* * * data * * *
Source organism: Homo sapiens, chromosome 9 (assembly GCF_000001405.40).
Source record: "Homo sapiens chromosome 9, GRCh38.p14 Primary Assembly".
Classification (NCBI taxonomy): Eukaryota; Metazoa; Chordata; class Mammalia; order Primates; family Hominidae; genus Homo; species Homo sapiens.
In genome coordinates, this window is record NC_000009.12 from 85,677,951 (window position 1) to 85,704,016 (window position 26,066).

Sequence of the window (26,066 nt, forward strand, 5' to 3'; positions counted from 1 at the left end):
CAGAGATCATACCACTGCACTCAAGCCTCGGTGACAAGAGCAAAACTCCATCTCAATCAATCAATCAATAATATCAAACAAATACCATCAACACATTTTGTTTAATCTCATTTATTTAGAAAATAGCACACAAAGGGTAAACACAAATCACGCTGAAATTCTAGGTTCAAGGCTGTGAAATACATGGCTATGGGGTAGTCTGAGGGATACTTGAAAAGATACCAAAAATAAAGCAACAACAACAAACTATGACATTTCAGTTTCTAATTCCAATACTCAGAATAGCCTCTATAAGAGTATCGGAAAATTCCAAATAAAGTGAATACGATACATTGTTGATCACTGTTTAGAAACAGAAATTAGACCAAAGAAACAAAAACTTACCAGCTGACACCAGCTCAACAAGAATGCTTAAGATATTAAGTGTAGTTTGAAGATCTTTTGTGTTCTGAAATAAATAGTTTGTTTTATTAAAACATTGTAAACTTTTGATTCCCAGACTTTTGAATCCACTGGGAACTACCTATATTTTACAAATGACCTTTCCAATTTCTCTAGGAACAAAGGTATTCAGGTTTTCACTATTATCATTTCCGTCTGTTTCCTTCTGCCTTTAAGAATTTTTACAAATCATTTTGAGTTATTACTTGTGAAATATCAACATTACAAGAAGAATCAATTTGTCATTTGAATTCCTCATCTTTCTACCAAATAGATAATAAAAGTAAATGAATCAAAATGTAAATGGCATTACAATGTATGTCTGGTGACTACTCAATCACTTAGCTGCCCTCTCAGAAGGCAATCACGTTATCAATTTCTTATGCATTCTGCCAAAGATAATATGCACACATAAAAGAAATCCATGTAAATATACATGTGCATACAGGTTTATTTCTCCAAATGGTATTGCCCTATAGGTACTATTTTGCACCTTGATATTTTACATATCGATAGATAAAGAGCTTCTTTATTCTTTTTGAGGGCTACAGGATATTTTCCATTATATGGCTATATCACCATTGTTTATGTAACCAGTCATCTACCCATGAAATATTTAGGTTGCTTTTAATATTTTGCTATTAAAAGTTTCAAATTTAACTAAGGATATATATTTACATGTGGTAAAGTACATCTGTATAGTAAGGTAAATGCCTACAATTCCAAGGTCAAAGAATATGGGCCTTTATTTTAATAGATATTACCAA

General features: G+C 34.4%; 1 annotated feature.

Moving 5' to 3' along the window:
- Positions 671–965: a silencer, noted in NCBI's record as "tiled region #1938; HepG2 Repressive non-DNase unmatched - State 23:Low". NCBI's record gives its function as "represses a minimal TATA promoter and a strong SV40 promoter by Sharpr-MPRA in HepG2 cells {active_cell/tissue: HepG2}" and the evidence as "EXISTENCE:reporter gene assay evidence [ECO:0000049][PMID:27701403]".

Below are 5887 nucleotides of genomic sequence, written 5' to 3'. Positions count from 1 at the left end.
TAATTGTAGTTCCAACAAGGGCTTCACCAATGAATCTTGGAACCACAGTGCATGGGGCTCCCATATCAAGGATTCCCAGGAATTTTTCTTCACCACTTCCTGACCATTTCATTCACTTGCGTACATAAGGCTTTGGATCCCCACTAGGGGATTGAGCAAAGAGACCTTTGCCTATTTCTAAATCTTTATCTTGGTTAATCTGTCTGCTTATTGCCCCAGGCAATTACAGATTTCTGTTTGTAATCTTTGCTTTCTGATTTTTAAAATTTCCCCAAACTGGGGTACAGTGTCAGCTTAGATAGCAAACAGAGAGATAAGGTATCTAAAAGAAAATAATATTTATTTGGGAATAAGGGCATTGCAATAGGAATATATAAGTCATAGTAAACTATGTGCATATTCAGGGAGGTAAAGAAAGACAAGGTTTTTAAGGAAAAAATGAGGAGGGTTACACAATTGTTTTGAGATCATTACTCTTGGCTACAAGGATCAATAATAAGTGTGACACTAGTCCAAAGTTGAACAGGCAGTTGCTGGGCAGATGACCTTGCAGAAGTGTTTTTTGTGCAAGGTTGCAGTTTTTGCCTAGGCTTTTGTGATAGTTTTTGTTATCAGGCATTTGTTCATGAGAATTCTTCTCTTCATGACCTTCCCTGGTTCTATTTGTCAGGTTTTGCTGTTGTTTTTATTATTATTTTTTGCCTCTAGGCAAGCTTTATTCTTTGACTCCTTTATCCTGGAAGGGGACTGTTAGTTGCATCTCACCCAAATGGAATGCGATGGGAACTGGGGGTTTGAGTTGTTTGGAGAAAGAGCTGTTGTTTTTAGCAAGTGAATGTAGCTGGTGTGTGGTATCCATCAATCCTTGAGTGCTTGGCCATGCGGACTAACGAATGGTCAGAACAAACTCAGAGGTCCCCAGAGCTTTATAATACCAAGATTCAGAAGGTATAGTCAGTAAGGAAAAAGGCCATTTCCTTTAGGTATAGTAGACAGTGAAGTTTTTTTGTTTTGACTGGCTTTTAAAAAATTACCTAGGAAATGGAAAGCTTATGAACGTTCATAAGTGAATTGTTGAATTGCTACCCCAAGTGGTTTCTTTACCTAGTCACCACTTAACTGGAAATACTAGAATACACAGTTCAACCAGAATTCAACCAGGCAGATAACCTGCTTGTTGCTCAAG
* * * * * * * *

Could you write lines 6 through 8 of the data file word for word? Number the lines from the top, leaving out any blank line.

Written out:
CAGAGATCATACCACTGCACTCAAGCCTCGGTGACAAGAGCAAAACTCCATCTCAATCAATCAATCAATAATATCAAACAAATACCATCAACACATTTTGTTTAATCTCATTTATTTAGAAAATAGCACACAAAGGGTAAACACAAATCACGCTGAAATTCTAGGTTCAAGGCTGTGAAATACATGGCTATGGGGTAGTCTGAGGGATACTTGAAAAGATACCAAAAATAAAGCAACAACAACAAACTATGACATTTCAGTTTCTAATTCCAATACTCAGAATAGCCTCTATAAGAGTATCGGAAAATTCCAAATAAAGTGAATACGATACATTGTTGATCACTGTTTAGAAACAGAAATTAGACCAAAGAAACAAAAACTTACCAGCTGACACCAGCTCAACAAGAATGCTTAAGATATTAAGTGTAGTTTGAAGATCTTTTGTGTTCTGAAATAAATAGTTTGTTTTATTAAAACATTGTAAACTTTTGATTCCCAGACTTTTGAATCCACTGGGAACTACCTATATTTTACAAATGACCTTTCCAATTTCTCTAGGAACAAAGGTATTCAGGTTTTCACTATTATCATTTCCGTCTGTTTCCTTCTGCCTTTAAGAATTTTTACAAATCATTTTGAGTTATTACTTGTGAAATATCAACATTACAAGAAGAATCAATTTGTCATTTGAATTCCTCATCTTTCTACCAAATAGATAATAAAAGTAAATGAATCAAAATGTAAATGGCATTACAATGTATGTCTGGTGACTACTCAATCACTTAGCTGCCCTCTCAGAAGGCAATCACGTTATCAATTTCTTATGCATTCTGCCAAAGATAATATGCACACATAAAAGAAATCCATGTAAATATACATGTGCATACAGGTTTATTTCTCCAAATGGTATTGCCCTATAGGTACTATTTTGCACCTTGATATTTTACATATCGATAGATAAAGAGCTTCTTTATTCTTTTTGAGGGCTACAGGATATTTTCCATTATATGGCTATATCACCATTGTTTATGTAACCAGTCATCTACCCATGAAATATTTAGGTTGCTTTTAATATTTTGCTATTAAAAGTTTCAAATTTAACTAAGGATATATATTTACATGTGGTAAAGTACATCTGTATAGTAAGGTAAATGCCTACAATTCCAAGGTCAAAGAATATGGGCCTTTATTTTAATAGATATTACCAA

General features: G+C 34.4%; 1 annotated feature.

Moving 5' to 3' along the window: